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Robert St. John

Restaurateur, author, enthusiastic traveler, & world-class eater.


March 8, 2016

Life is full of choices. Grape jelly or strawberry? Crunchy peanut butter or smooth? Waffles or pancakes?  White or wheat? Beatles or Stones? Keith Moon or John Bonham? Jeff Tweedy or Jay Farrar?

From the moment we can crawl we are faced with thousands of choices, and we are told that those choices we make shape and mold our lives. The choices we make when dining mold and shape our meals.

When broken down to its purest understanding, a restaurant’s menu is two things: 1.) An internal billboard for the restaurant and 2.) A bunch of choices. Obviously, the larger the menu the greater the choices.

We start making choices the minute we walk into a restaurant. Smoking or non-smoking? Booth or table? Inside dining room or outside on the courtyard? Once we are seated it’s tea or soft drink? Wine or cocktail? Appetizer or soup? Would you like a salad with that? What type of salad dressing? Which side order would you like with your entrée?

I am almost always going to order an appetizer. Usually I’ll order several for the table to share. Occasionally I’ll order a number of appetizers and then order a few more as the main course. Many times a restaurant’s most unique offerings are in the appetizer section. Two appetizers instead of one entrée is always a fun choice.

Beef or fish is one of the hardest choices I make when dining in one of our restaurants. I am a steak lover. But we usually have four or five species of fresh fish available which makes it a sub-choice category within the original choice. The choice is made easier if one of the catch of the day options is tripletail. A ribeye will lose out to tripletail seven times out of 10 if I am given the choice.

One of the most challenging menu choices is with dessert. First to order dessert or not, then which to go with— chocolate or fruit? I don’t have numbers to back this up, but my 36 years in this business tells me that 85% of customers would choose chocolate over fruit. I am in the minority.

I love to finish a meal with a cool, fresh, light dessert that features fruit— sorbet is perfect. I also like fresh berries with a light drizzle of crème anglaise or English cream.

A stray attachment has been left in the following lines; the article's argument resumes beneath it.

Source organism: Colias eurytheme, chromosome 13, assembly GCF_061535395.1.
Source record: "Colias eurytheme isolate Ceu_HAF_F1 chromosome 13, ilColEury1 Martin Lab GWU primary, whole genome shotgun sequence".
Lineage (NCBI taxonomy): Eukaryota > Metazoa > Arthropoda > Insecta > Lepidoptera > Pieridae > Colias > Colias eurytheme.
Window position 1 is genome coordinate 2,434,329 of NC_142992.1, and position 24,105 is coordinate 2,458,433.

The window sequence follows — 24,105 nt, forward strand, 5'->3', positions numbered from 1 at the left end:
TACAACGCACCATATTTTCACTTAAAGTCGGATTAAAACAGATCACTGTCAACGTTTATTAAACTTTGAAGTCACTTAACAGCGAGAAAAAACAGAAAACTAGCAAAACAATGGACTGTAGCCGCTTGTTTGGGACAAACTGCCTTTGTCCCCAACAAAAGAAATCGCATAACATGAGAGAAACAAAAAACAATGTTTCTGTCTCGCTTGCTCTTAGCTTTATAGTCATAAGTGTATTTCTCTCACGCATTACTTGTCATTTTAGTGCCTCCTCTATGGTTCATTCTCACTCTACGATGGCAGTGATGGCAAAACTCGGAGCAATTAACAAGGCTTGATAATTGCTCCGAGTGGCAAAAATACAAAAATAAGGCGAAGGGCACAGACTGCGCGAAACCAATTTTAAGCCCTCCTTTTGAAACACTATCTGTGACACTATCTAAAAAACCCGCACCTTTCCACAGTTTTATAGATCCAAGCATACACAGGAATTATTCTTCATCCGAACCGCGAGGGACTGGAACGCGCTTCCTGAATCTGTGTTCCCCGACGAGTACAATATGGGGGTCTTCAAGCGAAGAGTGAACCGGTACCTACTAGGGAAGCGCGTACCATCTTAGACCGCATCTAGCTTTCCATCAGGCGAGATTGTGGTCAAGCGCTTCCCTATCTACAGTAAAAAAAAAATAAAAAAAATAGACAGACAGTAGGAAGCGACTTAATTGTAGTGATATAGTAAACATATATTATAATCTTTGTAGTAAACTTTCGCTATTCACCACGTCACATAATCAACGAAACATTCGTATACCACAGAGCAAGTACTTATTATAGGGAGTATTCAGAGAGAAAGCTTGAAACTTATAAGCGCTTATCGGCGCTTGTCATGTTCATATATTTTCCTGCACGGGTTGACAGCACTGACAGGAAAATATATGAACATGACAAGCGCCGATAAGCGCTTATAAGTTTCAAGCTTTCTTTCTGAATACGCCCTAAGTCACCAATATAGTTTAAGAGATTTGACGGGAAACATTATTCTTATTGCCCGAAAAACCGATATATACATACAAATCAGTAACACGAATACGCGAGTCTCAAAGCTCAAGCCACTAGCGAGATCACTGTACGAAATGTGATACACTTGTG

The reason many people prefer chocolate over fruit is because it’s something that they wouldn’t prepare at home, also because almost everyone loves chocolate.

So when all is said and done it’s strawberry, crunchy, pancakes, wheat, Beatles, Bonham, and Tweedy— all easy choices for me.


Fresh Strawberries with Crème Anglaise

1 cup            cream

1 cup            half and half

2 Tbl            Grand Marnier

3/4  cup       sugar, divided

5                  egg yolks

2 tsp             vanilla extract

In a 1 quart stainless steel pot bring the cream, half and half, Grand Marnier, vanilla and half of the sugar to a simmer. While it is heating, combine the yolks and remaining sugar in a mixing bowl and whip until light in color.

Slowly temper (pour) the cream mixture into to yolks. Once all of the cream has been added into the yolk mixture, return the mixture back to the pot. Cook over low-medium heat stirring constantly with a wooden spoon or spatula, do not use a whip. Make sure to stir the edges and bottom of the saucepot well while the sauce is cooking. Cook until the mixture becomes thick enough to coat a spoon or spatula.

Remove from the heat pour the sauce immediately into a stainless steel bowl and cool down over an ice bath. Refrigerate until needed. This sauce will hold for three to four days covered and refrigerated.

4 pints           fresh strawberries, hulls removed and berries quartered

1/2 cup          sugar

1 Tbl             fresh lemon juice

While the sauce is cooling, prepare the strawberries.

Place the cleaned and cut berries in a large mixing bowl, sprinkle the sugar and lemon juice over the berries and gently toss them in the bowl so that the sugar gets evenly distributed. Do this 1-2 hours prior to serving.

To serve, divide the strawberries evenly among 8 small chilled serving bowls or ice cream dishes. Drizzle one quarter cup of the sauce over the berries and serve.


8 servings



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